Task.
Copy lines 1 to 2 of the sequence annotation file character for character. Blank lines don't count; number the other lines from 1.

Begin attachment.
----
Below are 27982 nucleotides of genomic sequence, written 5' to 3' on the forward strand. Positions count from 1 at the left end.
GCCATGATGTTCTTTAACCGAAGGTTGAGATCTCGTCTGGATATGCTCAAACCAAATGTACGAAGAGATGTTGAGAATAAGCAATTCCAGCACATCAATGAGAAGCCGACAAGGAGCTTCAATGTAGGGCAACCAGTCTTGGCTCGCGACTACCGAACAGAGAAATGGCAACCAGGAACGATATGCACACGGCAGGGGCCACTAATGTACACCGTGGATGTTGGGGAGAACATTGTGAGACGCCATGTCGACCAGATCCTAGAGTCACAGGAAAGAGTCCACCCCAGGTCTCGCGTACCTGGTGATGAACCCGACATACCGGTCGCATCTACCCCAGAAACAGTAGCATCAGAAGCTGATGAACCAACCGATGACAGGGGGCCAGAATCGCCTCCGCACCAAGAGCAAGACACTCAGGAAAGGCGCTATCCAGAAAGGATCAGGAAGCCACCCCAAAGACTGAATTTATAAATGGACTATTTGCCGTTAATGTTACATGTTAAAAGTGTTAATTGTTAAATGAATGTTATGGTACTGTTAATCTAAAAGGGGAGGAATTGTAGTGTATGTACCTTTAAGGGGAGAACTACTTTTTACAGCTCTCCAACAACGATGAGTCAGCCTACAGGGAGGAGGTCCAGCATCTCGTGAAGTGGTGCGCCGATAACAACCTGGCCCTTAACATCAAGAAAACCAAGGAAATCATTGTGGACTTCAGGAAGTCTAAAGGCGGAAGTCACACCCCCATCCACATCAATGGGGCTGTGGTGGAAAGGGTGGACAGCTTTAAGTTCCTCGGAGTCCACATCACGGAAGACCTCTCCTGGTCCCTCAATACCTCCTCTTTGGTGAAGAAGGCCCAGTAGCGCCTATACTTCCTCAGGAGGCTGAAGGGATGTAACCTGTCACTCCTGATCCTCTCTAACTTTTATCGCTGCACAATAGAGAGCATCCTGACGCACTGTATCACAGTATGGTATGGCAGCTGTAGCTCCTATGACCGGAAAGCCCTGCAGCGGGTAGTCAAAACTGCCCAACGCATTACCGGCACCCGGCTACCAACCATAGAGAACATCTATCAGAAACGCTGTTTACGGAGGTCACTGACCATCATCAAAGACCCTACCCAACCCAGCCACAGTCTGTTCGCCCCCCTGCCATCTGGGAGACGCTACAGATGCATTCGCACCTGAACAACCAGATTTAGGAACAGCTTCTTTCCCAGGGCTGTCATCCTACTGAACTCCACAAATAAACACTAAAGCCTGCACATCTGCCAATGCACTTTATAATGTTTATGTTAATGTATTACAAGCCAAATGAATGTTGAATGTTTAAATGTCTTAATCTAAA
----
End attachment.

Below are 27982 nucleotides of genomic sequence, written 5' to 3' on the forward strand. Positions count from 1 at the left end.
GCCATGATGTTCTTTAACCGAAGGTTGAGATCTCGTCTGGATATGCTCAAACCAAATGTACGAAGAGATGTTGAGAATAAGCAATTCCAGCACATCAATGAGAAGCCGACAAGGAGCTTCAATGTAGGGCAACCAGTCTTGGCTCGCGACTACCGAACAGAGAAATGGCAACCAGGAACGATATGCACACGGCAGGGGCCACTAATGTACACCGTGGATGTTGGGGAGAACATTGTGAGACGCCATGTCGACCAGATCCTAGAGTCACAGGAAAGAGTCCACCCCAGGTCTCGCGTACCTGGTGATGAACCCGACATACCGGTCGCATCTACCCCAGAAACAGTAGCATCAGAAGCTGATGAACCAACCGATGACAGGGGGCCAGAATCGCCTCCGCACCAAGAGCAAGACACTCAGGAAAGGCGCTATCCAGAAAGGATCAGGAAGCCACCCCAAAGACTGAATTTATAAATGGACTATTTGCCGTTAATGTTACATGTTAAAAGTGTTAATTGTTAAATGAATGTTATGGTACTGTTAATCTAAAAGGGGAGGAATTGTAGTGTATGTACCTTTAAGGGGAGAACTACTTTTTACAGCTCTCCAACAACGATGAGTCAGCCTACAGGGAGGAGGTCCAGCATCTCGTGAAGTGGTGCGCCGATAACAACCTGGCCCTTAACATCAAGAAAACCAAGGAAATCATTGTGGACTTCAGGAAGTCTAAAGGCGGAAGTCACACCCCCATCCACATCAATGGGGCTGTGGTGGAAAGGGTGGACAGCTTTAAGTTCCTCGGAGTCCACATCACGGAAGACCTCTCCTGGTCCCTCAATACCTCCTCTTTGGTGAAGAAGGCCCAGTAGCGCCTATACTTCCTCAGGAGGCTGAAGGGATGTAACCTGTCACTCCTGATCCTCTCTAACTTTTATCGCTGCACAATAGAGAGCATCCTGACGCACTGTATCACAGTATGGTATGGCAGCTGTAGCTCCTATGACCGGAAAGCCCTGCAGCGGGTAGTCAAAACTGCCCAACGCATTACCGGCACCCGGCTACCAACCATAGAGAACATCTATCAGAAACGCTGTTTACGGAGGTCACTGACCATCATCAAAGACCCTACCCAACCCAGCCACAGTCTGTTCGCCCCCCTGCCATCTGGGAGACGCTACAGATGCATTCGCACCTGAACAACCAGATTTAGGAACAGCTTCTTTCCCAGGGCTGTCATCCTACTGAACTCCACAAATAAACACTAAAGCCTGCACATCTGCCAATGCACTTTATAATGTTTATGTTAATGTATTACAAGCCAAATGAATGTTGAATGTTTAAATGTCTTAATCTAAA